For 9 months, each of us was sustained and nourished as a gift from someone we weren’t mentally aware of. However, that someone was someone we still we have an intimate relationship with. That’s mom. Our mothers provide every need for our development for 280 days. They provide an environment for us to be comfortable and they provide the umbilical cord, our only source of life. That whole 9 months, we’re completely, totally unaware of mom and her provision. All we knew was ourselves: were we comfortable upside down? Did we want to stretch our arm? Maybe kick our leg? Did we want to sleep all day and wander around birthing space all night? Then, we’re born. A whole new world appears to us. Mom becomes the center of our universe and we know her, depend on her, we cry for her attention and we become aware for the very first time that mom is our life source. Suddenly, we’re awakened to someone we actually had a relationship with all along, we just didn’t recognize it. We’re moved from unaware, to being aware that someone existed besides us, someone who looked out for our safety long before we became aware of them. Our not being aware of mom, not feeling her presence, not seeing her, did not define her existence. She did exist and played the central role of getting us where we were supposed to be after 280 days. Being unable to recognize ‘MOM’ in that first 9 months, didn’t mean there was no mom. Jesus’ parable to Nicodemus concerns what’s True, even Truth that we might not presently be aware of. That’s the Gospel that Jesus shared with Nicodemus. God is here, the Kingdom of God is here, and our being unaware of it gives us no excuse to deny it. Truth is real whether we perceive it or not. As Jesus said, people need a birthing to become aware of Who has been present with them all along. Without that new birth, we simply are like infants in the womb of our mothers, without the knowledge of who has been with us since cell two.

Faith is the bottom line of our Gospel. Proof is not the bottom line of our Gospel. It was never intended that we would prove Jesus, prove the Father or Spirit. Jesus did not come to prove He was the Son of God. His miracles were signs but they were not requirements to prove who He was. With Compassion and Love, yes, Jesus did respond. He could have done a million things to prove who He was but did not do that. Significantly, all the temptations offered to Jesus by people or by Evil, were all suggestions to express proof in a fleshly manner, not the Spiritual. Throw yourself off the mountain, turn stone into bread, others, were offered to tempt Jesus to prove His deity, turning the Gospel into power not faith. He refused to give seeing, feeling, touching as way to God. Faith was the only way to discover Him, become aware of Him. Awareness by the Spirit, not the flesh, was Nicodemus’ lesson on being born again. In the original language, redemption did not mean just changing one’s behavior or mind but included a qualifier, a necessity requirement: changing our heart. The Life of God doesn’t just affect our flesh; it sets up our heart to rule and reign over our flesh. Godly Life is not just about good and evil, but also contains a change in why we live, what in our heart motivates us. Coming to Faith is just that. We don’t arrive at the doorstep of God and present him our faith; we arrive asking for Faith and He ‘rainy from above’ Faith on us as a gift from Himself.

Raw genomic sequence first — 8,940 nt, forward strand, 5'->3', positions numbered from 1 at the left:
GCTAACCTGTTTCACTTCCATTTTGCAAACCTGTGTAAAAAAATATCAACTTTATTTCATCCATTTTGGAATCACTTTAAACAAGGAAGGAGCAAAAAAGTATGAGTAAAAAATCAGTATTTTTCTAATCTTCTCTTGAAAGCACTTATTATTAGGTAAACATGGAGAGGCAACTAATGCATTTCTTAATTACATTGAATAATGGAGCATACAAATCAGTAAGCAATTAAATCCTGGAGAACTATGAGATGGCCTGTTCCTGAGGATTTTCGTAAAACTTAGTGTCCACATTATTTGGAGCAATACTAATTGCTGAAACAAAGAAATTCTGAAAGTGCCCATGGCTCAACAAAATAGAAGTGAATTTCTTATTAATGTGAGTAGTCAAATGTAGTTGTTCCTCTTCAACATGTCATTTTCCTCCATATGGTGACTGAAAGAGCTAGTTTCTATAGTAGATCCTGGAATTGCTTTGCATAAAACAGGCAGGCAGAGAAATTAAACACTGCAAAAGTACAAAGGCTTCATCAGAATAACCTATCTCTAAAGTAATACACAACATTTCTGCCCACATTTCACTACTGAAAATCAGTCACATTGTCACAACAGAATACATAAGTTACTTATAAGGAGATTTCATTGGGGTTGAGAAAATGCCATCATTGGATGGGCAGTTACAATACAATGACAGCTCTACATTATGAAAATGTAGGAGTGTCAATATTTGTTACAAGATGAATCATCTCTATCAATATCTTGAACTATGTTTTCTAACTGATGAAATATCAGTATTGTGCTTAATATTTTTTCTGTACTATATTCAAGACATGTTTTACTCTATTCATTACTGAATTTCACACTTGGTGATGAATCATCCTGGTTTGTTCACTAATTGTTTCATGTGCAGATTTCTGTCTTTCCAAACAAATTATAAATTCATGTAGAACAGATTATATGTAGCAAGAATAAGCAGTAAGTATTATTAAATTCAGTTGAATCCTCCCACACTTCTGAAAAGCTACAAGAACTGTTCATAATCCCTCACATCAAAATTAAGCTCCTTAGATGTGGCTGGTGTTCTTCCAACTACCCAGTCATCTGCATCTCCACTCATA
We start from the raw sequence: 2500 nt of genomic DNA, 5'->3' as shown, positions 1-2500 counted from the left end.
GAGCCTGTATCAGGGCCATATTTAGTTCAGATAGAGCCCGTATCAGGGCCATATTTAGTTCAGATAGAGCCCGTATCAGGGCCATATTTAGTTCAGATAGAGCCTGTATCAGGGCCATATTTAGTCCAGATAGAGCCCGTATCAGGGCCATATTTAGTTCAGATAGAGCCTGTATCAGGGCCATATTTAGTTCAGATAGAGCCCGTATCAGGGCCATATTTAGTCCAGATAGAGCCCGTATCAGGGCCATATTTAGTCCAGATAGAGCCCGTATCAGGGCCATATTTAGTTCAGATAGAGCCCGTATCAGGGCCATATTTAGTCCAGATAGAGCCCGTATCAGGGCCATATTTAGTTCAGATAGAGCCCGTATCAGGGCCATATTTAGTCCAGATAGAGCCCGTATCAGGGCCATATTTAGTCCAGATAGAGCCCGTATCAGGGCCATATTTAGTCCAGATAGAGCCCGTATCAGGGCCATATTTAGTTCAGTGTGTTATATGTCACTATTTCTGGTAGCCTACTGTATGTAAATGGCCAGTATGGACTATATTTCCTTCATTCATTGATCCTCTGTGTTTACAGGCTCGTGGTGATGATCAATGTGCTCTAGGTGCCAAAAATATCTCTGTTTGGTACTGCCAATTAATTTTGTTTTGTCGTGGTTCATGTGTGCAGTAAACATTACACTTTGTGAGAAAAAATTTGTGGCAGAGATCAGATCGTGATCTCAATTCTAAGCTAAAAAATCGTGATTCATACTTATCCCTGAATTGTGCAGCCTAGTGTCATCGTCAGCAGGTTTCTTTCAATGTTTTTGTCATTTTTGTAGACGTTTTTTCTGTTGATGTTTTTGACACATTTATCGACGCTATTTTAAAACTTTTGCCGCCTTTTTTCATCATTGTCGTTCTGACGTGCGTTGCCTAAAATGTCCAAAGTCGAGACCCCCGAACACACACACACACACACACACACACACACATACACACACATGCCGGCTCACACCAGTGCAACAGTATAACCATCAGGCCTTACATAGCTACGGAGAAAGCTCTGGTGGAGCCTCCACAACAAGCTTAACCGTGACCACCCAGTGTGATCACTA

We can go through 90 years of life like a baby goes through 9 months. We can only be aware of self all our life or we can come alive into the new world of knowing God. We can remain in a pre-birth condition, unaware of God providing for us, nourishing us, caring for us, without our awareness of Him. Or, we can be made alive to His presence by the Spirit. Eternity will not change our minds and hearts. That’s what this life is about, birth now, not then. We will enter Eternity knowing or not knowing, awareness or not awareness. One of my favorite scriptures is Matthew 5: 6, ‘blessed are they which hunger and thirst after righteousness: for they shall be filled.’ Seeking God is the way to satisfaction in this life. The reciprocal works for that statement as well, those who do not seek Him will be ‘uncomfortable’ (my word) all the time. Get your Peace now; there are other things in store in the future. Faith can’t prove God; but unbelief can’t prove its belief either. The bottom line is: faith in God is one way to live and faith in not believing in God is just another faith to believe. Both are belief systems. Which one you choose is simply choosing a faith either way.

It seems because of Nicodemus’ social position, he chose to meet Jesus at night, in the dark, not to be seen. Maybe Nicodemus was hiding from other Pharisees or was just simply too embarrassed to be seen with Jesus by his friends. There is a parable in that story as well; darkness is where we all come from to meet Jesus. We all are blinded by our own minds; we have built in prejudices and cultural traditions. We can’t see Him in our darkness. Reason? Darkness is associated simply with the absence of light. Actually darkness can’t exist if any light is present at all. A single candle can light a whole room. Darkness only exists if light is missing. Scripture crowns Jesus as the Light. We must all come to the Light, a Light that illuminates our surroundings and surroundings that we have not been aware of before. And, similar to Chloe becoming aware of her mom at birth, the light of a new world revealed mom to her, the Light of Christ, our delivery into a new life of God, reveals the presence of God in order to experience the Kingdom of God right now.